Cassandra and I were part of the "media" contingent at MommyCon LA Babywearing World Record Event on Sunday, October 6, 2013. We had such a wonderful time walking the floor, meeting vendors and being inspired by the wonderful speakers as we looked and listened to bring all the happenings back to you. See the bottom of this posts for links to more of the activity!
At 2:00 pm, the third person to take the stage on Sunday was January Harshe, founder of Birth Without Fear, sponsored by Nüroo.
This month's featured doula is Jennifer Valencia. She is a doula that serves Central and Northern Arizona. She believes that birth is a sacred time and every mother should be nurtured and respected as she brings her baby earth side.
When was the first time you
heard the word, “doula”?
The first time I heard the word doula was
probably in 2006, some time before my first baby’s birth. I didn’t really
understand the full scope of benefits of a doula until the birth of my second
child when I experienced a DONA certified doula.
Did you know that there is a national organization advocating
evidence-based care and humanity in childbirth?
I first became aware of ImprovingBirth.org when they held their first rally
last year. In order to bring awareness
to the maternity health care crisis in our country, the organizers chose the
date of Labor Day for the national event.
This year, they are truly nation-wide – there is at least one rally planned in all
50 states, and as of today, it looks like they are up to eight international locations.
The final Midwifery Scope of Practice Meeting was held on
Wednesday, May 15, 2013. It
is now time for the families of Arizona, and anyone else who believes that
compassionate care is a human right’s issue for the mother and the baby to take
You can click on the links
below to read a copy of the current draft rules and to see Wednesday’s
Here is my statement on the Arizona Department of Health Services Website:
there are no guarantees that the kind or amount of preparation you do will lead
to a vaginal birth, there are things you can do to increase your opportunity to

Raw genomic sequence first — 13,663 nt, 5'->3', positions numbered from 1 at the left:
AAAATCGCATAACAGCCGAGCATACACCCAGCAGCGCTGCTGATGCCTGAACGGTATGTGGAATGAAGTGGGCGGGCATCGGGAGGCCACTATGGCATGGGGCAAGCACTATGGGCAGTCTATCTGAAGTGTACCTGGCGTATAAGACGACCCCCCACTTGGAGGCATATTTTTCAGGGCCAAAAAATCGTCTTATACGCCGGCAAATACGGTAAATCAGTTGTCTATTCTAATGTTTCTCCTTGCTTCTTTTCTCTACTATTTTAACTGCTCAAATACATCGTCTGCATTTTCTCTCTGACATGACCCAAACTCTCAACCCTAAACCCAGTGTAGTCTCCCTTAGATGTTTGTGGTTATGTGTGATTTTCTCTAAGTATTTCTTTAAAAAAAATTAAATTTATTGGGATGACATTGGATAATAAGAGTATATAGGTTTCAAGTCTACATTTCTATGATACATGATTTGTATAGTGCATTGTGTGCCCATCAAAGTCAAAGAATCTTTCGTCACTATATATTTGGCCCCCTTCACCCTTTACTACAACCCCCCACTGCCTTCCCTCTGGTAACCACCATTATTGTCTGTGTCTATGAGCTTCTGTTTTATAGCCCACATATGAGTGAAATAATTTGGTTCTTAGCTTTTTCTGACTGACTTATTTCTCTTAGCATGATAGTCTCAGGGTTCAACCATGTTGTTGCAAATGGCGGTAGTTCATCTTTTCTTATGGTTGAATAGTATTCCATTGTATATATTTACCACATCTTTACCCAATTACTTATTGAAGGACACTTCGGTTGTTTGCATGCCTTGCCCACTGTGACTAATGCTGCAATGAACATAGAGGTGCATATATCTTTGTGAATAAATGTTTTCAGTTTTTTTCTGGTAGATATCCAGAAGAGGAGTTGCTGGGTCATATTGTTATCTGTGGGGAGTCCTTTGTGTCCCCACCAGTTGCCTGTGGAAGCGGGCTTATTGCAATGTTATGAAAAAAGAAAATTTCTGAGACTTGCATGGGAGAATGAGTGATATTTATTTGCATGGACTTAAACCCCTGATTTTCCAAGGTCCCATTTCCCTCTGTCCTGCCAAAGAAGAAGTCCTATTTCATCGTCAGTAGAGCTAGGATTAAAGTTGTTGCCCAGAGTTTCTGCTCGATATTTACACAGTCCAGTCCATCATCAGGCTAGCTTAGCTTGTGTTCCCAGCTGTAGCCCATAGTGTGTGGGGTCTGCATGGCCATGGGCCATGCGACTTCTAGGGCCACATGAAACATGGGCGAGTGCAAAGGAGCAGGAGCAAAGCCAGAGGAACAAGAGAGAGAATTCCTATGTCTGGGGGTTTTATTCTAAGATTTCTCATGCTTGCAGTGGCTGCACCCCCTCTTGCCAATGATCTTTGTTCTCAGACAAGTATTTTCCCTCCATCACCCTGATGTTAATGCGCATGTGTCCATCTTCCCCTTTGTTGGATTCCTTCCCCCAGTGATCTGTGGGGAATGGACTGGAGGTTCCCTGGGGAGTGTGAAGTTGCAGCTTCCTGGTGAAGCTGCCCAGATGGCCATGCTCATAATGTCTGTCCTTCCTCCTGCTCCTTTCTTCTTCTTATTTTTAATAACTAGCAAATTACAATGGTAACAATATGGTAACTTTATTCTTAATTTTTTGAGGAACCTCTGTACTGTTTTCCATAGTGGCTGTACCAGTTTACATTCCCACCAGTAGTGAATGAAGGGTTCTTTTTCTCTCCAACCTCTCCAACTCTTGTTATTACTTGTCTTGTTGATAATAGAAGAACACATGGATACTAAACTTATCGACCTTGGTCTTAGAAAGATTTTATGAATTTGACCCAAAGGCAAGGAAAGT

have the vaginal birth you want for your baby.
If I could write a blueprint for having a vaginal birth, I would follow the
Five-Point Plan outlined in our Bradley Method® classes. Here are five things you can do
throughout your pregnancy to decrease your chance of a cesarean when you go
into labor:1. Exercise
Have you ever heard of a person signing up for a race on the day of the event
with no prior running experience?
When it comes to pregnancy, labor and birth, the vast majority of the writing
and expectation for preparation is geared at the mother. One of the reason’s we chose The Bradley
Method® is because it recognizes that the father may also want to play a role
in the birth of the child and Bradley™ prepares the couple for labor to welcome
their child, not just the mother.
The same holds true when planning a Vaginal Birth After Cesarean (VBAC). If the partner was present for the first
birth, they also experienced varying degrees of stress: watching their loved
one undergo major surgery, the physical recovery period, and the emotional
recovery period, which might have been longer than the physical recovery.
so pleased to introduce our students and readers to Kimberly Flake in this
month’sMeet The Doulafeature. Kimberly
has been a doula for a few of our students, all of whom have had great
experiences with her. I wanted to
feature her in April, Cesarean Awareness Month, since she, herself, is a VBAC
mama, and she specializes in VBAC support.
When was the first time you heard the word, “doula”?
The first time I heard the word doula was when I
read about it just weeks before I sat in a class to become one.
I open today's post with the reminder that April is Cesarean Awareness Month.
The World Health Organization and evidence-based practice only supports a
cesarean rate of 15% or less.
While a cesarean birth can be life saving and
necessary, and we are so grateful for the technology when our students need
this intervention, we encourage you to know the difference between a variation
and complication. Is Mom okay? Is Baby okay? If yes to both questions, asking
for time can spare both Mom and Baby from an